Subsequent to the hearing on February 10, the court entered its order dated February 11 finding Harry did in fact participate in the breakin and arson at the Middle School, and also caused a garden fire near Jefferson High School to be set, irrespective of the fact that the latter fire did not occasion damage. The court further found that prior to a disposition of the case, further information and evaluation of Harry should be accomplished at the Iowa State Training School for Boys. Harry's custody was then placed with the county probation officer for purposes of the evaluation at the training school and a social history was ordered prepared. Harry was temporarily placed in the custody of his mother and stepfather until an appointment could be arranged for his evaluation at the training school.

In its order, the court further found "the Juvenile is not being held under any of the Orders that were questioned under the Writ of Habeas Corpus and that at this time said Writ is moot and [the court] makes no ruling on the same."

Harry remained at the home of his mother and stepfather until February 27, when he was transported to Eldora for evaluation. He was later returned to his home pending a hearing to be held on April 4. Following such hearing, Harry was ordered committed to the Director of the Bureau of Family and Children's Services of the Iowa Department of Social Services for placement in the Iowa State Training School for Boys until he attained the age of 18 years or was sooner released as provided by law.

The juvenile now appeals "from all adverse rulings of the Juvenile Court and from the Orders and Decrees of Court, rendered and entered in this proceedings, which order was dated February 11, 1975, and was entered of record on or about February 14, 1975, and from each adverse order and ruling of the Court therein."

In this appeal the juvenile states the following issues for review:

(1) Juvenile court erred in issuing an ex parte order which deprived Harry of his liberty and provided for confinement at the Mental Health Institute and the county jail without notice or hearing, without the juvenile's presence to confront witnesses at the hearing and without representation of counsel.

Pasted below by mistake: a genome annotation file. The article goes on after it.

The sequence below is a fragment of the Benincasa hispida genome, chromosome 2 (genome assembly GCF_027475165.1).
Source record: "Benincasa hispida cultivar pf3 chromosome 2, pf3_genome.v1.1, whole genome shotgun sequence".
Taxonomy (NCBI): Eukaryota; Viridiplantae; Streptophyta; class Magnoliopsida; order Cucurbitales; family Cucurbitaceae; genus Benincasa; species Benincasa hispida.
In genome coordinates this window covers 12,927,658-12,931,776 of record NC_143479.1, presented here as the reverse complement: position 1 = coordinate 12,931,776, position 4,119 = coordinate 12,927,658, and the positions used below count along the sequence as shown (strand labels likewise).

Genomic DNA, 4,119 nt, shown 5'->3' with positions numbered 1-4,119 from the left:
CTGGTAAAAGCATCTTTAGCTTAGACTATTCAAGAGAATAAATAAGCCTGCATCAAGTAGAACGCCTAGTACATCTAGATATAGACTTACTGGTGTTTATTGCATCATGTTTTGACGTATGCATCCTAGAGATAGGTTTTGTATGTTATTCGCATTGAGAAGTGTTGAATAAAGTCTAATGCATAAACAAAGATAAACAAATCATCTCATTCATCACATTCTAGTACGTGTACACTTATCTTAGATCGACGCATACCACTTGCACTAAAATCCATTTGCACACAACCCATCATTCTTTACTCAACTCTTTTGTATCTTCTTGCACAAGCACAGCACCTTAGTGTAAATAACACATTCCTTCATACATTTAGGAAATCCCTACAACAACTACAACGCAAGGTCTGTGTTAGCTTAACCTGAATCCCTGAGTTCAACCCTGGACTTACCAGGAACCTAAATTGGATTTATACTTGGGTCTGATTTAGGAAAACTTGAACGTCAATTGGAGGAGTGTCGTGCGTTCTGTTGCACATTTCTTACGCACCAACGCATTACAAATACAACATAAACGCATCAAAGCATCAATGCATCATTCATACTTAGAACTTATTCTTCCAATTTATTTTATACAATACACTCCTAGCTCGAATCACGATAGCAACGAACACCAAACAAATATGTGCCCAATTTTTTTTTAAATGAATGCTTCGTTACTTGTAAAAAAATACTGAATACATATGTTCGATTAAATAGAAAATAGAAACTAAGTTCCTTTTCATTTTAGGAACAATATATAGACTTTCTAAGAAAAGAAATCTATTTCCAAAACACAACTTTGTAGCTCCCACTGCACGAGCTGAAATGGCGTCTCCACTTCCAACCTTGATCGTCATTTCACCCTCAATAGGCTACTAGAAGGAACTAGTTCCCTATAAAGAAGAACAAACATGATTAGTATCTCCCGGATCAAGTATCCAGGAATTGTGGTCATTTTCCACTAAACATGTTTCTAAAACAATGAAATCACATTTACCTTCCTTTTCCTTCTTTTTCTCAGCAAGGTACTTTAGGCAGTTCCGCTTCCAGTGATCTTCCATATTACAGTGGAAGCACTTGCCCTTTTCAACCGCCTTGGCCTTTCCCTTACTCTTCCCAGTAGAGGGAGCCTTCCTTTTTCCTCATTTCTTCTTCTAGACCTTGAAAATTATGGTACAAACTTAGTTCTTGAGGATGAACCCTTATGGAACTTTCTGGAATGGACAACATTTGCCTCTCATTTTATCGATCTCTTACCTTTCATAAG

(2) Juvenile court erred in failing to give notice of the hearing to Harry's parent prior to the juvenile's detention for an extensive period of time.

(3) Juvenile court erred in permitting the detention of the juvenile for more time than is permitted by law, since no formal pleading was presented to the court and no determination, after hearing, was made by the court that the juvenile be required to remain in custody.

(4) The juvenile was unlawfully detained in the county jail from January 8 until January 26 and from February 3 until February 7 without the protection of complete separation from adults in an adult facility, *288 without continued supervision and without competent medical care and schooling.

(5) Juvenile court was prejudiced by certain statements and reports in its hands before, during and after the hearings of February 7 and 10 and April 4.

(6) Juvenile court erred in permitting Bill Meister, a 17-year old witness at the February hearings, to testify to his own complicity in the arson at the Middle School without effectively advising the witness of his right to the benefit of counsel.

(7) The evidence adduced was insufficient and incompetent to support a finding Meek committed the arson at the Middle School.

I. In the first four issues stated for reviews, the juvenile attempts to establish error in connection with his detention under the court's order of December 12, 1974. Issues (1) and (2) specifically question the validity of the order itself. The third issue purports to deal with the juvenile court's finding of mootness in disposing of the petition for writ of habeas corpus. The fourth issue deals with conditions under which the juvenile was detained.

The State insists we should not reach a consideration of the merits of the first four issues, as they are not properly before us and the issue of the juvenile's petition for a writ of habeas corpus is moot. We conclude the State is correct, at least in its assertion the issues involving Harry's custody pursuant to the December 12 order are moot in light of the action of the court in disposing of the matter on February 7, 10 and 11, 1975.